Here are 10 ways to integrate the soft skills of adaptability, facilitation, and meeting management into your upcoming Sales Kick Off (SKO):
- Get NSync. Improve the partnership between AEs and Solution Consultants. Create a roleplay demo scenario in which the customer responds with a question/objection that requires the AE and SC to coordinate a response in real time. Have the AE and SC play off each other to deliver a coordinated and compelling response.
- Agree Much? In groups of three, two reps play buyers with one seller. The two buyers don’t agree on the problem, issue, or solution. The seller must work with both buyers to find common ground to move the deal forward.
- Master the Pitch. Have reps record their pitch for a new feature being released at SKO on the phone. Vote on the best pitch during the event and share the example through internal communication channels. Showcase the winner on social media
- Challenge Me. Pair up reps. One rep plays a particularly challenging customer who is stuck in status quo. The other rep must work to build awareness of the risk and pains of staying in the current state.
- Coach ‘em Up. Practice working with a customer champion to sell internally on your behalf. Pair up reps with one playing the role of a ‘champion’. The ‘seller’ rep must coach the champion to execute an upcoming meeting with their boss to talk about the solution.
- Listen Actually. Pair up reps. One plays the buyer and provides a summary of their situation. The other rep must pick up on hidden motivations and the buyer’s real intent using the information provided, delivery style, and other clues.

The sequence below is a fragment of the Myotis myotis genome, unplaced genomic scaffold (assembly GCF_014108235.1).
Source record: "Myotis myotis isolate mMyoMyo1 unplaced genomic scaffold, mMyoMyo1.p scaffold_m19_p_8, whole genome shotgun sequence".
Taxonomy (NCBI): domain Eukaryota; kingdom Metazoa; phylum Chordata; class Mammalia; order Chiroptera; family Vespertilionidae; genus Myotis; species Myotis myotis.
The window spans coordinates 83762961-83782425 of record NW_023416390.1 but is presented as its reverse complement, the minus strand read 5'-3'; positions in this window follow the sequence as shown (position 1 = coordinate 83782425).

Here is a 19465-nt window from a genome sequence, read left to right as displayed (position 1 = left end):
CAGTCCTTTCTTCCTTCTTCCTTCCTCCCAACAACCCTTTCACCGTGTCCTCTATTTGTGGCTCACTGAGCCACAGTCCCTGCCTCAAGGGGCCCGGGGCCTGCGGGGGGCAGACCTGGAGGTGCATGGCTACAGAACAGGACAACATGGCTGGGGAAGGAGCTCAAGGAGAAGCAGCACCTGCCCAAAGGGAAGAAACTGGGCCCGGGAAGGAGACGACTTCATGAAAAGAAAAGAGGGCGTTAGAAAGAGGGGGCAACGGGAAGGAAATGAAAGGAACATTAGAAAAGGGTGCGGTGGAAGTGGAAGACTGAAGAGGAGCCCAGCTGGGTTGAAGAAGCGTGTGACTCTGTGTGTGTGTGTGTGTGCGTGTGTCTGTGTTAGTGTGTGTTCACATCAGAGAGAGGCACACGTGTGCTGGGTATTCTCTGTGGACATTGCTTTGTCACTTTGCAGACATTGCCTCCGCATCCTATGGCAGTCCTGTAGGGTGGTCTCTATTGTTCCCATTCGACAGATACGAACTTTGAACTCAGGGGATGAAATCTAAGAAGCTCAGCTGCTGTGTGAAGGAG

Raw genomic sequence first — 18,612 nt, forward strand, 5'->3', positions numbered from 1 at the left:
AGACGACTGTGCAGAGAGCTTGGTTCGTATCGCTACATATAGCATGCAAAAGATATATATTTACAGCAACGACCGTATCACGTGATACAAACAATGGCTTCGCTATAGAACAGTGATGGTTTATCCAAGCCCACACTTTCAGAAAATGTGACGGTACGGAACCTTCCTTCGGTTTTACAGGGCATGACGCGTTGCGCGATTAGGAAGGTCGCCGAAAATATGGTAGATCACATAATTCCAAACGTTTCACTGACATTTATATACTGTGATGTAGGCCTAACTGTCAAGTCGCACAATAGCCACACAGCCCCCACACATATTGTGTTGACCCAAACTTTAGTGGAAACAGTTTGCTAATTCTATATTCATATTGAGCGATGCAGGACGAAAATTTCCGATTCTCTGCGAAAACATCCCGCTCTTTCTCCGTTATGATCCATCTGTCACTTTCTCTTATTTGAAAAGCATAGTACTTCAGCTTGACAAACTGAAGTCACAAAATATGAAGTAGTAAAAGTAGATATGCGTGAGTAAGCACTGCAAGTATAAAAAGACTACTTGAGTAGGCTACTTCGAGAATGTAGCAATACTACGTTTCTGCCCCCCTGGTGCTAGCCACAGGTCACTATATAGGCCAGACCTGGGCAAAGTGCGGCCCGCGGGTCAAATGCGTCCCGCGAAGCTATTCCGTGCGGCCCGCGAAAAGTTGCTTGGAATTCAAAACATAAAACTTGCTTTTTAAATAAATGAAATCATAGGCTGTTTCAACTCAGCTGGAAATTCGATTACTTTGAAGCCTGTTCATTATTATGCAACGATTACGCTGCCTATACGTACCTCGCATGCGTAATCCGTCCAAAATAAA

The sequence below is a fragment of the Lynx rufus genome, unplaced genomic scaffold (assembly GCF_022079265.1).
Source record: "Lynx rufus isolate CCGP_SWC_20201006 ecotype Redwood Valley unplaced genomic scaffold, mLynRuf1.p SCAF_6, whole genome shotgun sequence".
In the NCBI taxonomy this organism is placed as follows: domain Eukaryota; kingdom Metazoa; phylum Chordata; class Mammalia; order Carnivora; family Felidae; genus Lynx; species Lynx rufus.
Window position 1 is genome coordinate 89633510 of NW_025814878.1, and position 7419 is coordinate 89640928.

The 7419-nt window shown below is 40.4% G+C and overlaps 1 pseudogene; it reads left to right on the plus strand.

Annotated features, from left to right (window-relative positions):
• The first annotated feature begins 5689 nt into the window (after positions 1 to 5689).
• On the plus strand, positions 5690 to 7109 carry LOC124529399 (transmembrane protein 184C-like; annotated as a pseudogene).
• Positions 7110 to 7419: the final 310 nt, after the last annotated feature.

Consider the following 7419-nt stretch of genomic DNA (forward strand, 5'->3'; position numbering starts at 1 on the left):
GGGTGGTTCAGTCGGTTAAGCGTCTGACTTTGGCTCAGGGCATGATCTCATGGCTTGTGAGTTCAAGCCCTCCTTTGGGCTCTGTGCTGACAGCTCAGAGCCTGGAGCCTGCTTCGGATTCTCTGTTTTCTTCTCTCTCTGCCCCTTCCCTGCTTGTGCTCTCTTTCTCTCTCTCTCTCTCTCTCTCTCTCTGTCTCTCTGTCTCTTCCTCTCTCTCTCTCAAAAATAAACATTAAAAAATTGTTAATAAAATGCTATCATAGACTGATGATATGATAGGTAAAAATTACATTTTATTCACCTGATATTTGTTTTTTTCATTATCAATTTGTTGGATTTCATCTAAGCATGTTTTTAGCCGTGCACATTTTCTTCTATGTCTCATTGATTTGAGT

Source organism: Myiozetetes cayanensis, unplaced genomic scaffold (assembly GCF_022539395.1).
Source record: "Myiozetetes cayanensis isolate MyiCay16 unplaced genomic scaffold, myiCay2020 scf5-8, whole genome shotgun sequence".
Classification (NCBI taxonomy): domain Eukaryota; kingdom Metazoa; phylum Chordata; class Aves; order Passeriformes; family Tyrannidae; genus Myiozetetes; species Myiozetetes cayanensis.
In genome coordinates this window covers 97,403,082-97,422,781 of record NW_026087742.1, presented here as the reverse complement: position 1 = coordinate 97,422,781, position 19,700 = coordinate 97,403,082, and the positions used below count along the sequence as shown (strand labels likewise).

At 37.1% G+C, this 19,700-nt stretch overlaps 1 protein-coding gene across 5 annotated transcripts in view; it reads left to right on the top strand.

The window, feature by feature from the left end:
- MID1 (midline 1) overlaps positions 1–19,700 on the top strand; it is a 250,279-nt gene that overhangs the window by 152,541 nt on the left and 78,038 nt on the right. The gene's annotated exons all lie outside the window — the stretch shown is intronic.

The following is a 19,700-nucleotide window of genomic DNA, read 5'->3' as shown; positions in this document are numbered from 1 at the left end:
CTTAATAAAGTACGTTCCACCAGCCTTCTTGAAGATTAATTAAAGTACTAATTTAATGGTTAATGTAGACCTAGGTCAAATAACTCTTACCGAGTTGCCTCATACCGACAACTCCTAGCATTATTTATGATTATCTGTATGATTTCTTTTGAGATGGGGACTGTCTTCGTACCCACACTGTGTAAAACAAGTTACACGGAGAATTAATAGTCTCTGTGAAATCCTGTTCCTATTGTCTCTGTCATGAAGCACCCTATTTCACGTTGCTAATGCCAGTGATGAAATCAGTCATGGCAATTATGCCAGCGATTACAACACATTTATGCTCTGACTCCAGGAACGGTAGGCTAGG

- Weekend Language. Practice a discovery conversation between a buyer and seller where the goal of the seller is to be as candid as possible in the conversation. Points deducted for using jargon or salesy language. Points awarded for simple explanations and candid, authentic responses.
- Ghostbuster. Work on soft skills in written and voicemail form. Challenge the reps to create the best email or voicemail message for a qualified prospect who has ‘gone dark’ or is now ghosting them.
- The Big Ask. Practice a big ask. Whether it’s asking for the business or to meet with a senior executive. Set the situation. Reps should try a couple of different approaches. Score based on the method used and their effectiveness.
- Open with Confidence. Help reps improve the way they open meetings. Create groups of 3-4 reps. Have the junior-most rep practice opening the meeting in a compelling manner. Practice building rapport, communicating objectives, and setting ground rules and instructions.
Make This Your Best SKO Ever
Hard skills aren’t going anywhere. But companies that fail to develop three key soft skills will pay the price in rep performance. A small minority of reps are born with innate strengths in these soft skills. The rest need more formal training, practice, and feedback.
Don’t miss the opportunity to work on these soft skills at this year’s SKO. Including these skills on the agenda can be the secret to making your number in 2020. Reach out for more kick-off strategies and practical ideas for making your Sales Kick Off (SKO) a success.
About The Author
Ralph is a partner with The Brevet Group, and for 20 years he has led sales performance teams in the United States and Asia. Recently he also served as a sales leader in both the media and technology industries. Ralph’s work has focused on a unique blend of management consulting and sales enablement to help companies execute their sales strategies. Prior to this role, Ralph was the APAC sales effectiveness leader at Mercer.